Warming Is Increasing Wildfire Risks in California
Extreme wildfire seasons have been afflicting drought-parched California in recent years, and new computer modeling indicates that the state will continue to become more susceptible to ruinous fires as the world continues to warm.
Firefighting in California in September, 2014.
But the scientists behind an ambitious new study, which combined historical fire records and data with projections for a warming world, say they couldn’t directly connect climate change with last year’s extreme season of conflagrations up and down the Golden State.
“It’s difficult to attribute this event — the 2014 event — to human-caused climate change,” said Robert Gillies, Utah’s state climatologist. He was one of the authors of the study, published Thursday in the Bulletin of the American Meteorological Society.
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The conclusions of the ambitious research effort, by Pacific Northwest National Laboratory and Gillies’ colleagues at Utah State University, highlighted the complex drivers of wildfire seasons — and the difficulty of drawing categorical links between individual seasons and climate change.
Wildfires are natural phenomena, particularly in the West, where they clear out small trees and brush, and where they are relied upon by plant species and ecosystems for regeneration and growth. But more than a century of fire fighting has increased fuel for fires, making them more intense when they finally arrive.
California’s fire seasons are also influenced by winds, rain and snowfall and temperatures — weather phenomena that are being affected by global warming.
By some metrics, California’s 2014 wildfire season was the most dangerous on record. By others, it was among the worst — it ranked sixth for acres burned, for example. The fires were fueled by drought, which left trees and plant matter tinder-dry. Drought, floods and varying temperatures occur naturally in California, where the weather is heavily influenced by Pacific Ocean cycles, but previous research has concluded that global warming has been exacerbating its drought.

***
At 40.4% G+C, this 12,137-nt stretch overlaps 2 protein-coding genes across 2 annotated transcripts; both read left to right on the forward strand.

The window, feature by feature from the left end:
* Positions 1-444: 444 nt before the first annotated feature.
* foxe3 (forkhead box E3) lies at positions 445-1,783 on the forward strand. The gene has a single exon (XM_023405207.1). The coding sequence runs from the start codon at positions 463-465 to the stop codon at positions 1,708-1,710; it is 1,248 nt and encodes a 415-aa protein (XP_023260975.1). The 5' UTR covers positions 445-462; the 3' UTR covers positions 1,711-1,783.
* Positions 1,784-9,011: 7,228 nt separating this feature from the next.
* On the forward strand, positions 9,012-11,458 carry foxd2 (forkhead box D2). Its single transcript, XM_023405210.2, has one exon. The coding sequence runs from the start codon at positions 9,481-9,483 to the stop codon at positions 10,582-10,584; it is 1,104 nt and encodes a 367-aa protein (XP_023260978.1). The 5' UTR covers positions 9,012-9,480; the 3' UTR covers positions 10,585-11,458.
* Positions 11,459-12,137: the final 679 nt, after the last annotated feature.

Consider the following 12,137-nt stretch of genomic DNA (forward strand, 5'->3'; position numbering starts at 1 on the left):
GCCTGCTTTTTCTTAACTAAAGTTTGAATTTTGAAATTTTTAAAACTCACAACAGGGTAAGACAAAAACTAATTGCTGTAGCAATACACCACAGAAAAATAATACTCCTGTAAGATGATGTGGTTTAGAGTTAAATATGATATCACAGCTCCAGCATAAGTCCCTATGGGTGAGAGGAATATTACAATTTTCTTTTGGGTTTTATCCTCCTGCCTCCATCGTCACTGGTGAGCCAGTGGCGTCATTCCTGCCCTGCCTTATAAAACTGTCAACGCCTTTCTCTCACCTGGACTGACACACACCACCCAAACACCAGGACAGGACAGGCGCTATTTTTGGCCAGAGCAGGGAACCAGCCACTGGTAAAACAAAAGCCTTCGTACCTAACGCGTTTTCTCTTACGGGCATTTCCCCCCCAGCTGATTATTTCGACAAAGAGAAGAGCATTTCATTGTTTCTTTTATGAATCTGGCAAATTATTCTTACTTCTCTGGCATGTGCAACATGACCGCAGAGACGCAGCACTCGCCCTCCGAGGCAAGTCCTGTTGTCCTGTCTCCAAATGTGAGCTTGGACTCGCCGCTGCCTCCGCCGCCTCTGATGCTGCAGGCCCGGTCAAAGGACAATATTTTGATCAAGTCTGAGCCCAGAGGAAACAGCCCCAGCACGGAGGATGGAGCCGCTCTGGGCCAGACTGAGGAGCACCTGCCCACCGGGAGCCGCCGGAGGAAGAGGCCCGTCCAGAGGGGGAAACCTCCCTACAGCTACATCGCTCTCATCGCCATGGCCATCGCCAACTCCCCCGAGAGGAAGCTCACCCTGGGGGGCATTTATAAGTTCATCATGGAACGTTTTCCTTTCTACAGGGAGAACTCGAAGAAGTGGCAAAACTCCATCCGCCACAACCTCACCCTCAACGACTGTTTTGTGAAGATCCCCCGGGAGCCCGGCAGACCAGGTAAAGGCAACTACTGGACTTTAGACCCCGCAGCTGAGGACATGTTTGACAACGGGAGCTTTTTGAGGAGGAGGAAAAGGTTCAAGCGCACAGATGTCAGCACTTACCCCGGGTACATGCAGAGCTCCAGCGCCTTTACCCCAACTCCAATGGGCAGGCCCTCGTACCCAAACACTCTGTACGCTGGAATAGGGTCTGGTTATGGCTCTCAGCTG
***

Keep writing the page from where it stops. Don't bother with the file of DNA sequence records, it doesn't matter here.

The red line shows extreme fire risks rising inside a computer model as the climate changes. The blue line depicts a world in which humans have no effect on the climate. The black line indicates worsening drought. Credit: BAMS.
Debate over the role of climate change in California’s wildfires recently became national news after the L.A. Times faulted Gov. Jerry Brown for publicly drawing connections between recent wildfires and climate change. The newspaper reported there was “not enough evidence” from science to support some of his claims.
Some scientists saw the brouhaha as an oversimplified distraction from a broader conversation on climate change and its effects in the West.
“There’s a desire by scientists to communicate effectively, and often that leads to overly simplified messages,” said Max Moritz, a fire scientist on faculty at the University of California at Berkeley. “There’s a desire by journalists to latch onto storylines or messages that are tractable and understandable. There’s a desire by policy makers to have relatively simple solutions that are easy to put into effect. With fire, it almost never fits into those nice simple boxes.”
Despite wavering on whether climate change contributed to California’s 2014 wildfire season, the new findings clearly indicate that such seasons are going to become more likely in the future.
“If we just go back and say, ‘OK, let’s not focus just on this one single event, but how about the general tendency of this fire risk?' ” said Jin-Ho Yoon, a climate modeler at Pacific Northwest National Laboratory who worked on the new study. “Then it shows clearly that it is increasing.”
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